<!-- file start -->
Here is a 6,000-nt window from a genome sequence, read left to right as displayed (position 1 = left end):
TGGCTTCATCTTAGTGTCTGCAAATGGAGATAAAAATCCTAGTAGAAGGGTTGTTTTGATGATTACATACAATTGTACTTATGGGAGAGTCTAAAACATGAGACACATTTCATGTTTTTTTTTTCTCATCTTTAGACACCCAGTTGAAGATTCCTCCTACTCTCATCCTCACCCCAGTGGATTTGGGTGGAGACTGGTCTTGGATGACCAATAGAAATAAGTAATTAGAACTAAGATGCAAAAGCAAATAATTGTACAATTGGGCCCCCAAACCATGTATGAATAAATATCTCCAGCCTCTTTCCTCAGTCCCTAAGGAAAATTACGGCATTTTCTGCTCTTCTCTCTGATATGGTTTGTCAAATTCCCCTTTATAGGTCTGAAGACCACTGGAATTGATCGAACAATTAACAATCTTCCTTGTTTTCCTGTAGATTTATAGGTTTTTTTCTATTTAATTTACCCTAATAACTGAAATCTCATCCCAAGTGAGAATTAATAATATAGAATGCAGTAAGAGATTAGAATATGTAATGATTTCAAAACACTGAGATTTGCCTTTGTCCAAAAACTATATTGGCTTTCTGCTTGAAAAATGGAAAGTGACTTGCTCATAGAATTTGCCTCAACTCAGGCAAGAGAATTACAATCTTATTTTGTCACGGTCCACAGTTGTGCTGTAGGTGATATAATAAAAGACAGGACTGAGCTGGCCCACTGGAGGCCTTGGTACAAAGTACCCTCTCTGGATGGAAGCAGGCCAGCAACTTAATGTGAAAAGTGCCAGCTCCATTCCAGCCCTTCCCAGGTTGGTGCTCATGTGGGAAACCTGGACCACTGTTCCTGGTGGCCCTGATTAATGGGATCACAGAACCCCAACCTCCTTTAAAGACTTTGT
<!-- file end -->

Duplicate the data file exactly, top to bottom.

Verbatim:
Here is a 6,000-nt window from a genome sequence, read left to right as displayed (position 1 = left end):
TGGCTTCATCTTAGTGTCTGCAAATGGAGATAAAAATCCTAGTAGAAGGGTTGTTTTGATGATTACATACAATTGTACTTATGGGAGAGTCTAAAACATGAGACACATTTCATGTTTTTTTTTTCTCATCTTTAGACACCCAGTTGAAGATTCCTCCTACTCTCATCCTCACCCCAGTGGATTTGGGTGGAGACTGGTCTTGGATGACCAATAGAAATAAGTAATTAGAACTAAGATGCAAAAGCAAATAATTGTACAATTGGGCCCCCAAACCATGTATGAATAAATATCTCCAGCCTCTTTCCTCAGTCCCTAAGGAAAATTACGGCATTTTCTGCTCTTCTCTCTGATATGGTTTGTCAAATTCCCCTTTATAGGTCTGAAGACCACTGGAATTGATCGAACAATTAACAATCTTCCTTGTTTTCCTGTAGATTTATAGGTTTTTTTCTATTTAATTTACCCTAATAACTGAAATCTCATCCCAAGTGAGAATTAATAATATAGAATGCAGTAAGAGATTAGAATATGTAATGATTTCAAAACACTGAGATTTGCCTTTGTCCAAAAACTATATTGGCTTTCTGCTTGAAAAATGGAAAGTGACTTGCTCATAGAATTTGCCTCAACTCAGGCAAGAGAATTACAATCTTATTTTGTCACGGTCCACAGTTGTGCTGTAGGTGATATAATAAAAGACAGGACTGAGCTGGCCCACTGGAGGCCTTGGTACAAAGTACCCTCTCTGGATGGAAGCAGGCCAGCAACTTAATGTGAAAAGTGCCAGCTCCATTCCAGCCCTTCCCAGGTTGGTGCTCATGTGGGAAACCTGGACCACTGTTCCTGGTGGCCCTGATTAATGGGATCACAGAACCCCAACCTCCTTTAAAGACTTTGT